D O C . 4 2 P O P U L A R T E C H N I C A L E D U C AT I O N 3 3 7
Published in Neue Freie Presse, 24 July 1920, Morning Edition, p. 8. A typed draft [45 104] consist-
ing of two unnumbered pages is preserved, which is later dated “July 16, 1920” by Helen Dukas to
match the date of the enclosing letter, Einstein to General Association for Popular Technical
Education, 16 July 1920.
Wilhelm Exner (1840–1931), one of the founders of the Technical Museum for Industry and
Commerce (Technologisches Gewerbemuseum) in Vienna and President of the Austrian Technical
Research Institute (Technische Versuchsanstalt) had asked Einstein to join the association and its
executive committee in early May and again in early July. He enclosed an appeal signed by prominent
individuals and requested a statement from Einstein that might help in overcoming resistance from
humanist circles, which were unwilling to acknowledge the equal value of a technical education (see
Wilhelm Exner to Einstein, 3 July 1920).
For Einstein’s more general concern that knowledge be accessible to an audience wider than a
university elite, see Einstein 1920a (Doc. 33).
Stressing the practical over the doctrinaire, Einstein pointed out that “Prometheus did not begin
the education of humankind with astronomy, but with fire and creative activity . . .” (“Prometheus fing
bei der Menschenerziehung nicht mit der Astronomie an, sondern mit dem Feuer und der bild-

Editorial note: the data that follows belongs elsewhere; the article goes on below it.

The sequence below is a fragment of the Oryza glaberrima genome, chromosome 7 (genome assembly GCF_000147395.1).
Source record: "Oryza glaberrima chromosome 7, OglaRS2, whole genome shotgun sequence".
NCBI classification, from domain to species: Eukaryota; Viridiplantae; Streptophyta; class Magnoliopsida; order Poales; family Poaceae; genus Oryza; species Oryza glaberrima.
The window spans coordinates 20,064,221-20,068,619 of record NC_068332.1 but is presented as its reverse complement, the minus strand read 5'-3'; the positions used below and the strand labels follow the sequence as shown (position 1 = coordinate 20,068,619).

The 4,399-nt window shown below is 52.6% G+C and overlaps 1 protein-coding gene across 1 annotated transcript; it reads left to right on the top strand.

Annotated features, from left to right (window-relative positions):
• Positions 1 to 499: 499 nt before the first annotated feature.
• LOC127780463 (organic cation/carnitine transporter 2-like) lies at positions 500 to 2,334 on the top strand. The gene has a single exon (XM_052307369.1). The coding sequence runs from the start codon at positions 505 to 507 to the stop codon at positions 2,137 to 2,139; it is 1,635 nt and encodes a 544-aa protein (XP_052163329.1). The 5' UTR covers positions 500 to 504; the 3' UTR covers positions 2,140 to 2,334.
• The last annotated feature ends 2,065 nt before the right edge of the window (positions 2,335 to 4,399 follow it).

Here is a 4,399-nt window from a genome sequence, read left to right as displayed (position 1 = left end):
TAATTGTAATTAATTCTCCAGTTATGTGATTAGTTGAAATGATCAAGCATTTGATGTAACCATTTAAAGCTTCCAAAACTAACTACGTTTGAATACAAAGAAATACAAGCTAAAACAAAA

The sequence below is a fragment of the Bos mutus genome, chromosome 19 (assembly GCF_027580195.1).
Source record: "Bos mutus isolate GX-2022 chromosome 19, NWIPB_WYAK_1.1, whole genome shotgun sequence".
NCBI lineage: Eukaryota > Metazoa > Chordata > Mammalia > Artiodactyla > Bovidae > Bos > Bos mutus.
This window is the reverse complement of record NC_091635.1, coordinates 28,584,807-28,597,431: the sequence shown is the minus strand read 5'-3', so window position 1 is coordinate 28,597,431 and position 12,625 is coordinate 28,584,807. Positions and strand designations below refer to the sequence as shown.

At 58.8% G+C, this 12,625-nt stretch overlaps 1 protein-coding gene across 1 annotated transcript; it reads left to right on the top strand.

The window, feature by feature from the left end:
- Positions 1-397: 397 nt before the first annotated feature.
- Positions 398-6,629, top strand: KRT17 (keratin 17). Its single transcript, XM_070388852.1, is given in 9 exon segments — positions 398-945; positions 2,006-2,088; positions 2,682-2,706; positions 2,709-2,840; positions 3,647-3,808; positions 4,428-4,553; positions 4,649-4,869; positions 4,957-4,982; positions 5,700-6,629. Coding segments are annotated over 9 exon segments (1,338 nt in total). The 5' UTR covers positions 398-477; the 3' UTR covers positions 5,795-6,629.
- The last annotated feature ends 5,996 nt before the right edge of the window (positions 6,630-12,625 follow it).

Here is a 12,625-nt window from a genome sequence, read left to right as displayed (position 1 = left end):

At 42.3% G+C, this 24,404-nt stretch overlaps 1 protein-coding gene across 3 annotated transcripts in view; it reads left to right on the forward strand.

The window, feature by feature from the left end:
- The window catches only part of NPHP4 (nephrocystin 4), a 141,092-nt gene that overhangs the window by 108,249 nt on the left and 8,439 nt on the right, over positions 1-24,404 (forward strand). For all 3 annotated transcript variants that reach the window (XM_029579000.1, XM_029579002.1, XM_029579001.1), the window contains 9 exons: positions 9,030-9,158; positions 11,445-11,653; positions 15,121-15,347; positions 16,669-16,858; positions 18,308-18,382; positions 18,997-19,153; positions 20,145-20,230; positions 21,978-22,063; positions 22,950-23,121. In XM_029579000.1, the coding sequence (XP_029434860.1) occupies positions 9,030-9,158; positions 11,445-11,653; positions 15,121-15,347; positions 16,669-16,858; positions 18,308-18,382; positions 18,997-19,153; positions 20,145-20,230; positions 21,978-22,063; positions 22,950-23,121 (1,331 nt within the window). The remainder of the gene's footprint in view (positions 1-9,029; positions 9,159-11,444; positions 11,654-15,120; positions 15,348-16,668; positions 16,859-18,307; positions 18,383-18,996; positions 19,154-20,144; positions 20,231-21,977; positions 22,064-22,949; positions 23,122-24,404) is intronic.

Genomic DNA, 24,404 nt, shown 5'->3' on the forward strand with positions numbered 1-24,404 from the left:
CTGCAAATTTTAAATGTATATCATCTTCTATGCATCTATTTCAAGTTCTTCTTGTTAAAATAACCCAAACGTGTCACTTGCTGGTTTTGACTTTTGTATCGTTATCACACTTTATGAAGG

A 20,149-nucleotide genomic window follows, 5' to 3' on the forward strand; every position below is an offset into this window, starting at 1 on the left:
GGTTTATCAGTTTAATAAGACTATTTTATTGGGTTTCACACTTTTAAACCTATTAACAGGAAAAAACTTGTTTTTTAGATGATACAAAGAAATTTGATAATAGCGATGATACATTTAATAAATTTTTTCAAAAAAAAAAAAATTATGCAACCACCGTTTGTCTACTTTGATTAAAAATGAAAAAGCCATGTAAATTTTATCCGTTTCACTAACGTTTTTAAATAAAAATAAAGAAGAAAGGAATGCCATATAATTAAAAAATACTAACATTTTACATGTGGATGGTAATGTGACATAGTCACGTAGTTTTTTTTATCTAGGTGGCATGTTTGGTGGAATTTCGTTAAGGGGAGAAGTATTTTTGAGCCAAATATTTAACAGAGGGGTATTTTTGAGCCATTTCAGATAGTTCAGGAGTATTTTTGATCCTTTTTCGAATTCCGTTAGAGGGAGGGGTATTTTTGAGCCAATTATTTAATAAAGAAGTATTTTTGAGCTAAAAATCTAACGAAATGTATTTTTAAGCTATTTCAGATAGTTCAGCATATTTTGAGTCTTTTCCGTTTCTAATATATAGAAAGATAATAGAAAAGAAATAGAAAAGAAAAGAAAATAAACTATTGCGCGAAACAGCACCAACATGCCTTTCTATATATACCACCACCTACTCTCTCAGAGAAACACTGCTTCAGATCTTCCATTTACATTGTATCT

nerischen Werktätigkeit . . .” Moszkowski 1922, p. 77).
Two and a half years earlier, Einstein had published an expression of his pointed contempt for
rote learning (see Einstein 1917h [Vol. 6, Doc. 49]), of which in his opinion language instruction was
the prime example (see Moszkowski 1922, pp. 71–72).
For the dispute over the teaching of pure versus applied mathematics in German high schools,
see Pyenson 1983 and Pyenson 1985, pp. 158–193.
For Einstein’s views on the relation between geometry and our experience of physical objects,
see Einstein 1921c (Doc. 52) and Einstein 1917a (Vol. 6, Doc. 42), pp. 425–427.
Moszkowski 1922, p. 77, quotes Einstein’s opinion on the appropriate teaching method for math-
ematics and science: instead of using abstract definitions, it should be based on demonstrations that
are interesting from a practical standpoint and are intuitively understandable.
Einstein had earlier suggested one method of removing the rough edges of the “hardy child.”
Institutes of technology (Technische Hochschulen), which, in his opinion, were becoming increas-
ingly specialized, should be administratively united with universities (see interview of 18 December
1919 in Neues Wiener Journal, 25 December 1919, p. 5).